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combating statelessness for Rohingya refugees
The Muslim Rohingya minority found in Myanmar have been systematically stripped of citizenship in bureaucratic ways, which has led to combating statelessness for Rohingya refugees.

In 1982, the ruling military junta put in place discriminatory citizenship laws in Myanmar. The law favors the country’s “national races” and excludes the Muslim Rohingya and several other ethnic minorities, automatically granting full citizenship to these “national races.” The national races include groups that were present in Myanmar before the British conquest in 1824.

Removing Rohingya Rights

Throughout past years in Myanmar, each form of ID was declared invalid and then taken from the Rohingya, replaced with a card that indicated fewer rights. The “white cards,” created in 1982, were temporary documents that left the Rohingya in legal limbo.

Currently, the authorities urge the Rohingya to apply for a “national verification card.” The new identification card is highly criticized because of the multistep citizenship process associated with the cards. Many Rohingya, in addition, don’t feel confident that they would have “full” citizenship or basic rights with the new cards.

Nurul Hoque and his family are Rohingya refugees that are fearful of these new cards. He holds on to his grandfather’s old and frail identity card from Myanmar from before the implementation of the discriminatory citizenship laws. This old document is a reminder of a life that he and his family had left behind in Myanmar.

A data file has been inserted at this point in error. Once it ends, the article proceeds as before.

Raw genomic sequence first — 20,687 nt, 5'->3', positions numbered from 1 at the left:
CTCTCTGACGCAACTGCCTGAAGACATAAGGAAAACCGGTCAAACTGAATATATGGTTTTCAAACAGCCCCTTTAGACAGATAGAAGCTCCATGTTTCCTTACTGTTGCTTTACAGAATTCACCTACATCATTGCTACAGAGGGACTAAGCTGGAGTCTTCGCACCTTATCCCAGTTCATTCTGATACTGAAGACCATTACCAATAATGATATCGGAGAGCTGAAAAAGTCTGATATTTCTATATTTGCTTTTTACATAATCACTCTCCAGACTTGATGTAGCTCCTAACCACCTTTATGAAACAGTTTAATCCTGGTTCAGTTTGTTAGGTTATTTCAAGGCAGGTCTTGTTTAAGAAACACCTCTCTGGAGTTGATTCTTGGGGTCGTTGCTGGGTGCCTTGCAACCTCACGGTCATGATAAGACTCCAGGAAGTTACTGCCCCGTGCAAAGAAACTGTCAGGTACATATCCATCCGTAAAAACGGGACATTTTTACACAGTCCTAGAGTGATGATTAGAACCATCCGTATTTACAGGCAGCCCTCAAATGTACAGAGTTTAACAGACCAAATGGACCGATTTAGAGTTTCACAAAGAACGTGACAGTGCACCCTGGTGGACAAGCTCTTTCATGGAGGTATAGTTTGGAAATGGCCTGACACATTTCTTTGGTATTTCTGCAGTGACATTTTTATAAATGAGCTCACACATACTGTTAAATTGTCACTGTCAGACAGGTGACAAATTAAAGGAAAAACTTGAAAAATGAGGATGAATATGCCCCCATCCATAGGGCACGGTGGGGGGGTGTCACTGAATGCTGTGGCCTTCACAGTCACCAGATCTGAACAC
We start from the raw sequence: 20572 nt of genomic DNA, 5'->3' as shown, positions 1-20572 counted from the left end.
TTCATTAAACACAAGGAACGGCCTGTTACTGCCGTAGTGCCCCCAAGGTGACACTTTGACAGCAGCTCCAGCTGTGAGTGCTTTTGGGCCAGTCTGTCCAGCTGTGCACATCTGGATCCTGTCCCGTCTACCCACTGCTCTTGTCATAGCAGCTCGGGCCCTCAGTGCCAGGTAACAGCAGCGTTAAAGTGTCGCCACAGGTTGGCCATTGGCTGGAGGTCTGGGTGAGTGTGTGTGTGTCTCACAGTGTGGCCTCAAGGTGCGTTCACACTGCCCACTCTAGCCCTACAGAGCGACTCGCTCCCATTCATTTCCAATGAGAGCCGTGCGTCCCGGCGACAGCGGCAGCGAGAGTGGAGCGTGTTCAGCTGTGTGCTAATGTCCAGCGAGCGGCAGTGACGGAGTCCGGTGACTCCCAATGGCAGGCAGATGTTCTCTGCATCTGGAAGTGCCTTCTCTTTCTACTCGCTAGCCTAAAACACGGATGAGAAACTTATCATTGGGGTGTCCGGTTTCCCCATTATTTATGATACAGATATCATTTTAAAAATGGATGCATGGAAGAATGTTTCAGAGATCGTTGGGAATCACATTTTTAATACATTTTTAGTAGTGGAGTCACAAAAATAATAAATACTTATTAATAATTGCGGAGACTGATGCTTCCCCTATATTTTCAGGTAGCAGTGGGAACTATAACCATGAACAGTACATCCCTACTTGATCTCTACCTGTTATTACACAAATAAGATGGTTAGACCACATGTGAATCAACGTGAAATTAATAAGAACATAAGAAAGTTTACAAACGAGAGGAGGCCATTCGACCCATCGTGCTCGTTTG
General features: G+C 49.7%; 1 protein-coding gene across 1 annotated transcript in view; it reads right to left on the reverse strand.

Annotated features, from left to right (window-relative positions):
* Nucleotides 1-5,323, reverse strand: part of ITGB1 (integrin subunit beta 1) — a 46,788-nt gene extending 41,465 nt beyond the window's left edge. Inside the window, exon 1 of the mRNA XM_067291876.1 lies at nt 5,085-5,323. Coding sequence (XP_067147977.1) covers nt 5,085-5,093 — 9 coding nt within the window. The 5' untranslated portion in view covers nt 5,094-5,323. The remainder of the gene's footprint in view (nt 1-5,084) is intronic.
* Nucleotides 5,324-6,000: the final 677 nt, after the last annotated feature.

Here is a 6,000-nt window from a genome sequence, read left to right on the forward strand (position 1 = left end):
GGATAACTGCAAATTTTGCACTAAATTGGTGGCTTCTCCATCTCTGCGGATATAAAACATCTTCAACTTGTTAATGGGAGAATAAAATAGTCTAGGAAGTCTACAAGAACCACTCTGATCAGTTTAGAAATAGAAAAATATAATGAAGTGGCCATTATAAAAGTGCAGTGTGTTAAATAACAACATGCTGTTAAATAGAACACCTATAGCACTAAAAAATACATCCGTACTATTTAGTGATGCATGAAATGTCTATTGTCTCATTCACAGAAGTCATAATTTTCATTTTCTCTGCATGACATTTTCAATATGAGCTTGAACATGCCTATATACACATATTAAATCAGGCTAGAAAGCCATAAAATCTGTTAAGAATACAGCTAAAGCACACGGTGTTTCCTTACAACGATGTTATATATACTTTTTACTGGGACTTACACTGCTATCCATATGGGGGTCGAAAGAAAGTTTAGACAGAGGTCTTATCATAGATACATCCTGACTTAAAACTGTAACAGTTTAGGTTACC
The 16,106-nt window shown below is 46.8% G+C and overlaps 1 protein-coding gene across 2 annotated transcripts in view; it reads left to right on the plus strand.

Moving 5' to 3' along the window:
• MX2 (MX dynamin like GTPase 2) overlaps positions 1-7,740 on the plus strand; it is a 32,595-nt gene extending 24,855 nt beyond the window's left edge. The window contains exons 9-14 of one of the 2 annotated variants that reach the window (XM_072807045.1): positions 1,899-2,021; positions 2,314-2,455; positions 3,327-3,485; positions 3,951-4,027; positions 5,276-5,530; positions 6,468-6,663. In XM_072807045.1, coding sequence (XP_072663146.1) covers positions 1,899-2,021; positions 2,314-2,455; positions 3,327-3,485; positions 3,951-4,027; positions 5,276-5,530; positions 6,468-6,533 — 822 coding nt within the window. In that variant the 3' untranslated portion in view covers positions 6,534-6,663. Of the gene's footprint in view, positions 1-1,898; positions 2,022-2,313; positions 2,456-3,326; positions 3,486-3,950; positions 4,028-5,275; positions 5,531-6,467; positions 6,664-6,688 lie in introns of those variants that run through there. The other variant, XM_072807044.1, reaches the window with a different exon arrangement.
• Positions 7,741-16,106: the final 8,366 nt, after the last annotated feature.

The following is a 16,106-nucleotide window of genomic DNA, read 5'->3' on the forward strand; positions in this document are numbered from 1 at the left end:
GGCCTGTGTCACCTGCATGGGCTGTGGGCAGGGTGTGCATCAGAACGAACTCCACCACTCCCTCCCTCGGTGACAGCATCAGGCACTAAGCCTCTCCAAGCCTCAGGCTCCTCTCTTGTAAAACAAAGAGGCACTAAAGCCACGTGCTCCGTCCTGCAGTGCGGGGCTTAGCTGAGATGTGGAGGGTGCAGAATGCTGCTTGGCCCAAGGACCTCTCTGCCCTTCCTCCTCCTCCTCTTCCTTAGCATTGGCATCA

Nick Cheesman, a political scientist at Australian International University, describes to DW that the deprivation of citizenship among Rohingya was not a result of the 1982 law but more an inaccurate implementation of the law.

United Nations High Commissioner of Refugees and Combating Statelessness

In combating statelessness for Rohingya refugees, the United Nations High Commissioner of Refugees (UNHCR) has declared a worldwide effort to end statelessness by 2024. Around 10 million people in the world are denied citizenship, which causes many obstacles in obtaining basic rights.

To overcome statelessness, the UNHCR works with many other organizations to assemble and endorse more compelling solutions. It collaborates with other international organizations, nongovernmental organizations, civil society groups, national human rights institutions and academic and legal associations. The United Nations General Assembly granted, through a series of resolutions in 1995, the UNHCR the formal approval to combat statelessness through identification, prevention, reduction and protection of stateless individuals.

The UNHCR believes that citizenship, or some structure of documented status within a state, is required for basic rights to be achieved. This statelessness determination status, though, is to give individuals an interim way to attain basic rights. The final goal is to end statelessness altogether.

United States Assistance to Myanmar

The United States humanitarian policy in Myanmar has been guided by the importance of protection of basic rights for refugees and asylum seekers. On September 20, 2017, the State Department allocated $28 million in humanitarian aid for displaced people in Bangladesh.

The overall objective for United States policy in Myanmar is to establish a democratically elected civilian government that recognizes human rights and civil liberties of all Myanmar citizens and residents, revealing another effort in combating statelessness for Rohingya refugees.